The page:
“I went from literally feeling like the luckiest boy in the world, doing well at school and achieving all of my personal goals, to having everything suddenly taken away from me. It has also been really hard to watch the huge toll that it has taken on my family.”

Woods was asked if his fencing has helped him in any way.

“It was really depressing not being able to fence,” he said. “Not just because I love fencing, but it is my mental, physical and social outlet. There is no question that my years of competitive fencing have taught me much more than how to fence.

“I kept reminding myself everyday that I was fighting my next bout, and tried to only focus on the present as I do at fencing tournaments. I was always told that I am very tenacious and determined on the fencing strip, and I guess this has served me well over the last couple of years.

“Fencers face different levels of uncertainty every time they step onto the strip. Literally anything can happen, regardless of whether you are fencing a champion or inexperienced fencer. Every victory has to be fought for. You are always at the mercy of bad calls by referees, as they may not be familiar with your style of fencing, or your movements may be so fast and subtle that they miss them. Fencers are constantly fighting against the clock. They have to adapt very quickly when making strategic decisions, which is why fencing is often likened to a physical game of chess. And just like in other sports, equipment failures and injuries are very common.

“To be a good fencer, you need to develop patience, and you can never give up,” continued Woods. “In Paris, I was in a difficult bout in which the score was 14-14  and my opponent had priority. This means that he did not have to do anything to win, but I had to make a winning touch on him in order to win. I had thirty seconds left and after I made my winning touch, I had 0.01 seconds left on the clock. I was so happy that my coach and friends took a photo of the time left.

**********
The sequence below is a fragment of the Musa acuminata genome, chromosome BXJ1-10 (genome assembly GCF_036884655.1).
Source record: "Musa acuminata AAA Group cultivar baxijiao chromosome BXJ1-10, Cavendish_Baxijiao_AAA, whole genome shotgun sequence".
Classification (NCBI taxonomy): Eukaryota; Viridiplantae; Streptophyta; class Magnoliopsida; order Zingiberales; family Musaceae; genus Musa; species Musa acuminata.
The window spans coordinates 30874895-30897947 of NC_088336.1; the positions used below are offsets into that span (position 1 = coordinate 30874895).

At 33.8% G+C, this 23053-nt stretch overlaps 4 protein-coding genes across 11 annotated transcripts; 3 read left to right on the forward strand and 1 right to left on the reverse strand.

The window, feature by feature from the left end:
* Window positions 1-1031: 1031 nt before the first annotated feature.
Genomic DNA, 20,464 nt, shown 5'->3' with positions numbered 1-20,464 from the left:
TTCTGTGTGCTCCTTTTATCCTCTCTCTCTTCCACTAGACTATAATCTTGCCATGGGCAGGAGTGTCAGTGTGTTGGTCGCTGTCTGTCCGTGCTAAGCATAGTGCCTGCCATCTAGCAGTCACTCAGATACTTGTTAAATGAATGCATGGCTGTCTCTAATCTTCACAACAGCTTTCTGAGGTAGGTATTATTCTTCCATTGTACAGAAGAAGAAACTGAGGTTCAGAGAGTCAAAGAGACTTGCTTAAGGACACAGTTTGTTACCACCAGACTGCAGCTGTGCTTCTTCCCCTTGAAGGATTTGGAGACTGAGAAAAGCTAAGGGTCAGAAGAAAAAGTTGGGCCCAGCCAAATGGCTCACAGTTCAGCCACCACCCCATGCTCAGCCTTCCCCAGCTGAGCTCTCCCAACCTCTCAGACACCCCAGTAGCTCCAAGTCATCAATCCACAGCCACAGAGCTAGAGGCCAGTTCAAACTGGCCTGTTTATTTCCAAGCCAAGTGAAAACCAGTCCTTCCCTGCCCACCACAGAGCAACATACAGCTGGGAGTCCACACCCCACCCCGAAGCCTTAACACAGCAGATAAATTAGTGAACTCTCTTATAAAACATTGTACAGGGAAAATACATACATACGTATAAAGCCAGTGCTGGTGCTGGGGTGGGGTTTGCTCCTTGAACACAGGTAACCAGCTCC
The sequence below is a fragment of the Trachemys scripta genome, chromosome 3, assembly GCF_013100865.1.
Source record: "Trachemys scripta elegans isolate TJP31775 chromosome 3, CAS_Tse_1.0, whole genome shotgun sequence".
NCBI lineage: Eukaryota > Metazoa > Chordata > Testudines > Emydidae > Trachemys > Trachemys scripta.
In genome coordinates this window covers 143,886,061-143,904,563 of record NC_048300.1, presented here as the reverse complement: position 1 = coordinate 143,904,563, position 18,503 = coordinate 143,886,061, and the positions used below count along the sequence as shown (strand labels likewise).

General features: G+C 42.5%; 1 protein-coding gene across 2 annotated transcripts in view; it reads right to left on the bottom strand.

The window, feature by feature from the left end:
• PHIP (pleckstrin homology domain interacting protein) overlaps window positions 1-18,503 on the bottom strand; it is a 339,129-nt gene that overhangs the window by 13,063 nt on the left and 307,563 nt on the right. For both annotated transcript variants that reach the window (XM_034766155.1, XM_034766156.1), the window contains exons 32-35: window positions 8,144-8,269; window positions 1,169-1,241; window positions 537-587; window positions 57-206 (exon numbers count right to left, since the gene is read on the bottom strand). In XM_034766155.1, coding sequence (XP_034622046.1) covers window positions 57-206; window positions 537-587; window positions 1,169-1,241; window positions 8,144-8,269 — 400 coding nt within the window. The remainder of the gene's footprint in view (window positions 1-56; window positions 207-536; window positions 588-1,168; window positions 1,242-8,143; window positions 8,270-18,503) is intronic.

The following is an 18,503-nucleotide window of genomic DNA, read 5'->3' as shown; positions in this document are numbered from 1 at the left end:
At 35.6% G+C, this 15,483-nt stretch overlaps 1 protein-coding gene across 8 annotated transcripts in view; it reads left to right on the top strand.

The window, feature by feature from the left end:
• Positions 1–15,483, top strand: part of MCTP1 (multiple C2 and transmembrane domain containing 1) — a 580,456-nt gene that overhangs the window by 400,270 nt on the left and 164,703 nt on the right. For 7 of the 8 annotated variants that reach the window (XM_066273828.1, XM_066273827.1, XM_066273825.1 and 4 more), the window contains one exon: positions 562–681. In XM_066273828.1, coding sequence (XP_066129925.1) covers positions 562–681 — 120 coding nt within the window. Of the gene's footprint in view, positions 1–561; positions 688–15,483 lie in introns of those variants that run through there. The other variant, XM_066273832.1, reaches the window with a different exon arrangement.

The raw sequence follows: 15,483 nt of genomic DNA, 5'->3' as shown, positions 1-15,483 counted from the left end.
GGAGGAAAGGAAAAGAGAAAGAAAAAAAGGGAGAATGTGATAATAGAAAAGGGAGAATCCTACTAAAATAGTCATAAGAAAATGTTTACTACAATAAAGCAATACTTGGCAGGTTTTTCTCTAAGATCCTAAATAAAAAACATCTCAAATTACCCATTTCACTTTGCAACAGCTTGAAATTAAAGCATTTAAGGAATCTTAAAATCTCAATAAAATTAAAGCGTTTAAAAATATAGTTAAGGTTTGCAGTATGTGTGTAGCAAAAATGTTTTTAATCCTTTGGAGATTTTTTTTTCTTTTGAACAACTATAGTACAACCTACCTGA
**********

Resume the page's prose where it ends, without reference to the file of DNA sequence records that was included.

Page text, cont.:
“I think it’s really important to believe in yourself, both on the fencing strip, and in life. I also try to put a positive spin on any problem bouts and disappointments that I have had, by trying to find the lesson I can learn, and then I can move on. It’s funny that I can still remember all of those lessons.

“My mother (Krysia Woods) has always told me that no one’s life journey is a straight line, and no one is immune from life’s difficulties. I guess athletes are more prepared in life, as they are constantly facing ups and downs in their sports.”

Woods hopes his experience will help others.

“My advice to anyone else who is going through a very painful and stressful time, would be to face each obstacle one at a time, and to try not to dwell on the bad, as it is so easy to become overwhelmed. I was devastated in September last year when I learned that I had regressed very badly. I desperately wanted to fence again, and was in a worse position than I was in after my initial diagnosis, despite many many months of everything starting to move in the right direction. I think my years of being known for my dramatic comebacks on the fencing strip, helped me summon the strength to keep trying and to never give up.”

Longtime CHS fencing coach Daryl White was delighted when Woods was once again well enough to fence on the CHS Foil A strip, which helped the boys’ foil squad win bronze at the 2019 Cetrulo, Districts, and State Championships.

Coach White said, “Everybody loves Jack! Not just the fencers from Columbia, but all the coaches and fencers from the other schools are always talking to him and love watching him fence. I am proud of his outstanding fencing, but most proud of the person that he is. He is just so nice and so humble.”